Long an advocate for consumer-directed health in his company, John Mackey, co-CEO and co-Founder of Whole Foods Market, is talking about expanding the food chain’s footprint in retail health.
“Americans are sick of being sick,” Mackey is quoted in “Whole Foods, Half Off,” a story published in Bloomberg on January 29, 2015. Mackey talks about being inspired by Harris Rosen, a CEO in Florida, who has developed a workplace clinic for employees’ health care that drives high quality, good outcomes, and lower costs. Mackey imagines how Whole Foods could do the same, beginning in its hometown in Austin, TX. He also discusses an idea for a kind of health camp for adults, to help people get more literate with healthy living and making good choices.
This was the original mission for the grocery store when it was founded in 1980 in Austin.
Health Populi’s Hot Points: Walmart offers $4 clinic visits to employees for primary care, extending this primary care option to consumers for $40 a visit. Retail and urgent care clinics are in growth mode, extending health care in more convenience and cost-effective locations where people live, work, and play — from pharmacies and workplaces to shopping malls and health clubs. It’s about cost and convenience for people, who are playing and paying an increasing role in their own and their families’ health care.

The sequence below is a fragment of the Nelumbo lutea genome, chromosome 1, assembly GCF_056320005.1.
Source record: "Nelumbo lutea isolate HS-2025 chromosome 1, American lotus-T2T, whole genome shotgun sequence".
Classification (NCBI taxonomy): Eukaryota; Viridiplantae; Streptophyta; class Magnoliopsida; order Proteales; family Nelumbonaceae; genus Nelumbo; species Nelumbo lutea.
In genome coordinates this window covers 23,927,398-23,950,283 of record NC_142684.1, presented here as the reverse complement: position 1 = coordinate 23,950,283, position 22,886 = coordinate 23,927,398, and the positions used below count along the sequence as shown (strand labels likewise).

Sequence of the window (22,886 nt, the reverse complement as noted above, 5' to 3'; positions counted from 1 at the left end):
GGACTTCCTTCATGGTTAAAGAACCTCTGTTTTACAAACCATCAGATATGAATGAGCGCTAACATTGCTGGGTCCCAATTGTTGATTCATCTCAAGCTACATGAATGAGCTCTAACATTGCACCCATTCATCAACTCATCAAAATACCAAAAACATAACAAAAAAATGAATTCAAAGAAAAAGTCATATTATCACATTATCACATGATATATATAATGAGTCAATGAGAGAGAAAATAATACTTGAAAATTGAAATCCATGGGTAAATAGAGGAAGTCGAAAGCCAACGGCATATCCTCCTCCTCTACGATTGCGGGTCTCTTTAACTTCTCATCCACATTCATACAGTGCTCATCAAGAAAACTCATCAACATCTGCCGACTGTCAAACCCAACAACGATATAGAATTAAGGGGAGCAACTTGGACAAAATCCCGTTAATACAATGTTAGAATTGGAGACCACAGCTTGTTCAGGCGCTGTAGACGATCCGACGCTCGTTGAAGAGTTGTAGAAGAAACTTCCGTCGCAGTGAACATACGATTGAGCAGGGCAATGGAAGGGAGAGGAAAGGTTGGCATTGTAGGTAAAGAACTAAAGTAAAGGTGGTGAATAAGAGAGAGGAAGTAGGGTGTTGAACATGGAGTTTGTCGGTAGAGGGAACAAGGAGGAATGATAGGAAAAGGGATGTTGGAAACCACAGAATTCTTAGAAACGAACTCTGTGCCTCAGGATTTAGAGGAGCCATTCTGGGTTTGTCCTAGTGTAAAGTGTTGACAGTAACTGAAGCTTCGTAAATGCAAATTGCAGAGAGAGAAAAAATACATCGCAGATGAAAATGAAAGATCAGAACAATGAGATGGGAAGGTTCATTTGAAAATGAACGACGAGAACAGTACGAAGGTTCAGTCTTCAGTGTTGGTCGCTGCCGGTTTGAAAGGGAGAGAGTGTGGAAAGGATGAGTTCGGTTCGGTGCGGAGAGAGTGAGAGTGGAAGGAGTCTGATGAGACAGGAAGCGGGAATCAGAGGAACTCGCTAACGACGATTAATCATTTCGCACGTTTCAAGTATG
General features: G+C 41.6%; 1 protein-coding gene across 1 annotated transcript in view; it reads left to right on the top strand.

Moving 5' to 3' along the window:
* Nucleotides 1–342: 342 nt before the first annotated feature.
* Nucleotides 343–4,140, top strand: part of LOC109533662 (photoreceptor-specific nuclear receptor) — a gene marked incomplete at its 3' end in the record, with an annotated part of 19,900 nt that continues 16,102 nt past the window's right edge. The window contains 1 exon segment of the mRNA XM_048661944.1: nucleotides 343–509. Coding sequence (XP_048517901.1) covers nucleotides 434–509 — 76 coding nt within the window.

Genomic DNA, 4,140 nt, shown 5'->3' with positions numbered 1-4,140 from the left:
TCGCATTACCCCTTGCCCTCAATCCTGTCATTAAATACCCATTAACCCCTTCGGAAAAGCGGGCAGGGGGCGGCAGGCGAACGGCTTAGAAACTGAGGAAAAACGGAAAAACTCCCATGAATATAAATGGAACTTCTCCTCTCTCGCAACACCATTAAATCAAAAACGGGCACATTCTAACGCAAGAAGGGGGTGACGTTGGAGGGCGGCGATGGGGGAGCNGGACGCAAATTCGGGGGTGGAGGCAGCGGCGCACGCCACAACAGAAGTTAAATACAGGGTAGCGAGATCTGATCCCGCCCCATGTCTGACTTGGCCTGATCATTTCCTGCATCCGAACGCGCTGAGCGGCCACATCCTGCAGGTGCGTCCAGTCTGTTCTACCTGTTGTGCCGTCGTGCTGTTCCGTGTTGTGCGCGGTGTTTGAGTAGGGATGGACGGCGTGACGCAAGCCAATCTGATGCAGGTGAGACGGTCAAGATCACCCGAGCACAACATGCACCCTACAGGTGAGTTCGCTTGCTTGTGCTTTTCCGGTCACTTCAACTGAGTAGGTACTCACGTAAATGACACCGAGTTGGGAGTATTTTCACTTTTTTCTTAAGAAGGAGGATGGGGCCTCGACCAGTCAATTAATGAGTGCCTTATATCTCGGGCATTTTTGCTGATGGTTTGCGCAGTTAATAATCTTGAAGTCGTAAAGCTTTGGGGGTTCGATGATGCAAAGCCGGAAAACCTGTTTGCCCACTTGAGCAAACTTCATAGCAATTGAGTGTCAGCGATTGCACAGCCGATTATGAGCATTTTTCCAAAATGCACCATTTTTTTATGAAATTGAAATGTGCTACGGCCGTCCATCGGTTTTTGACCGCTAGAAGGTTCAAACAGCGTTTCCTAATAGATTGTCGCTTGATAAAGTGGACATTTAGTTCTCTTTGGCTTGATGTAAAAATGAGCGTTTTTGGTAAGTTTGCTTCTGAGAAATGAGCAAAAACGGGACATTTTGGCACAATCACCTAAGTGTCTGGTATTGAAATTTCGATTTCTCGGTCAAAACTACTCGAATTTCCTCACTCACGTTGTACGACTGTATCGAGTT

Whole Foods, which admits to having to shed its “Whole Paycheck” image (signing with a new PR agency in 2014 to launch a nationwide campaign to re-imagine the store’s healthy mission), now could come full circle from its initial mission to serve up health through food and lifestyle, to serving up health via health care. Food is medicine, and Whole Foods could be the next health care provider in the expanding retail health ecosystem.